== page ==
As part of our reforms, we are going to set clear standards on the outcomes we expect each prison governor to achieve on drug rehabilitation, education and other drivers of rehabilitation.
I thank the Minister for that. Given that 42% of adult prisoners in England and Wales were permanently excluded from school, does he agree that it is only through education that the cycle of reoffending can be stopped? What more can be done to ensure that this message properly resonates across the prison estate?
My hon. Friend makes an important point: education is one of the key ways in which we can help to break the cycle of reoffending—when the offender, obviously, is willing. One of the things we have done to speed up this process is to transfer the education budget from the Department for Education to the Ministry of Justice. That budget will be delegated to governors so that they can organise education that suits individual prisoners’ needs.
I am pleased to hear about the steps that have been taken to improve drug rehabilitation and education. Could I suggest that prisoners close to release are also given careers advice and experience mock interviews to aid their search for work on release?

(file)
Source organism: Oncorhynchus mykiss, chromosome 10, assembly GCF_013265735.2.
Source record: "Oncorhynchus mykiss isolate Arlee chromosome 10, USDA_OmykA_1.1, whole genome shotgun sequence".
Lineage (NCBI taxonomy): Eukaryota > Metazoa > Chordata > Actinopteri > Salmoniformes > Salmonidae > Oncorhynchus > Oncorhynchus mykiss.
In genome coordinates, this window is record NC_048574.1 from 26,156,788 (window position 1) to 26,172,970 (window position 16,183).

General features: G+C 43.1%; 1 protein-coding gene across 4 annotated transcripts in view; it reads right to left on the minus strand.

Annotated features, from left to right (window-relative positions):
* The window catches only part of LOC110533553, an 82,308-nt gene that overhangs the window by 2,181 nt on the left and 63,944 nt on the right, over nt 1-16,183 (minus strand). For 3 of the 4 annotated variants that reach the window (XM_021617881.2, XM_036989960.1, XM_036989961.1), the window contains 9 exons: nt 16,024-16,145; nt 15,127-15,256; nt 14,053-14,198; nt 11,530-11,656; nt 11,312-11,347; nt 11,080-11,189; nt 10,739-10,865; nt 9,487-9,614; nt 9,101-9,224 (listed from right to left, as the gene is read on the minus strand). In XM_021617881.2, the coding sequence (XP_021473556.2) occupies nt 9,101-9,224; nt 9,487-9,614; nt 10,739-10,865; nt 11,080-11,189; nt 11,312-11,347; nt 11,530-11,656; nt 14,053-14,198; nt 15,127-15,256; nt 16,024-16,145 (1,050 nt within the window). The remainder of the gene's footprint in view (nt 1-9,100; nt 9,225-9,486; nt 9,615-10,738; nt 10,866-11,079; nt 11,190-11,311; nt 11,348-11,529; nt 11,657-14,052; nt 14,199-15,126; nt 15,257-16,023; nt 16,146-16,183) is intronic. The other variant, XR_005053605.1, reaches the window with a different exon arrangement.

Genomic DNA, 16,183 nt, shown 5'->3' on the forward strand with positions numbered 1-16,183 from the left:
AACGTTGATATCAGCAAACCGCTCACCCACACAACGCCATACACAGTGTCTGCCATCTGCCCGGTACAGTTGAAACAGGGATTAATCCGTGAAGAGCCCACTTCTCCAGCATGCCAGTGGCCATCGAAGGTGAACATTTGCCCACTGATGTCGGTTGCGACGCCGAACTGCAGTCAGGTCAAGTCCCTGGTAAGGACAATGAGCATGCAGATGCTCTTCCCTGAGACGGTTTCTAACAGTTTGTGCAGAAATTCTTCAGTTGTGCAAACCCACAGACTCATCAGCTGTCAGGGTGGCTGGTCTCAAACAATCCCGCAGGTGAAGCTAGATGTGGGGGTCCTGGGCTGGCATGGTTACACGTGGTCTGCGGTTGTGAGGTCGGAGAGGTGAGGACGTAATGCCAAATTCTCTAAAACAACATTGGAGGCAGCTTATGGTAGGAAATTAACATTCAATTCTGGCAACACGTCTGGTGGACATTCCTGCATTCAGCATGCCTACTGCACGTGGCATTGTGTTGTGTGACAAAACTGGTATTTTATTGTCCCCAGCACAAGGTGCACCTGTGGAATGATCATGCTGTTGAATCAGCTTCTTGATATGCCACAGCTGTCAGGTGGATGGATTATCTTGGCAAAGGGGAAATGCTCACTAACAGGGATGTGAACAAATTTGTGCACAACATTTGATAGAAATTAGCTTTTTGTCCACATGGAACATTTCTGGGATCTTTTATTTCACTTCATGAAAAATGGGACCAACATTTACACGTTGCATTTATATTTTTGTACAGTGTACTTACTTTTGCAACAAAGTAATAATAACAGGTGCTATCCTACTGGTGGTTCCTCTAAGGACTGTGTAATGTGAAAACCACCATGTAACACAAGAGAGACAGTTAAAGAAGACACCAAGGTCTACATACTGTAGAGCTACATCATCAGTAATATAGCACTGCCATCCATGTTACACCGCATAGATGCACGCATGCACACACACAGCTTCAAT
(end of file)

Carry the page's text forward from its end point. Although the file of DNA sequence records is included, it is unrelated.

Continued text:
Again, that is an important point. If someone has spent quite a lot of time inside, it is highly likely that they will be unused to the world of work and certainly to interviews. One of the things we are doing is having Department for Work and Pensions work coaches work with prison governors as part of the regime. Their job is to help to prepare prisoners, alongside rehabilitation companies, for life after release.
My right hon. Friend raises a point around conviction and time spent. Obviously, there is the Ban the Box campaign, which we are supporters of, that encourages employers to look beyond these things, certainly when it comes to employing ex-offenders. I would be happy to speak with my right hon. Friend directly about the case of her constituent.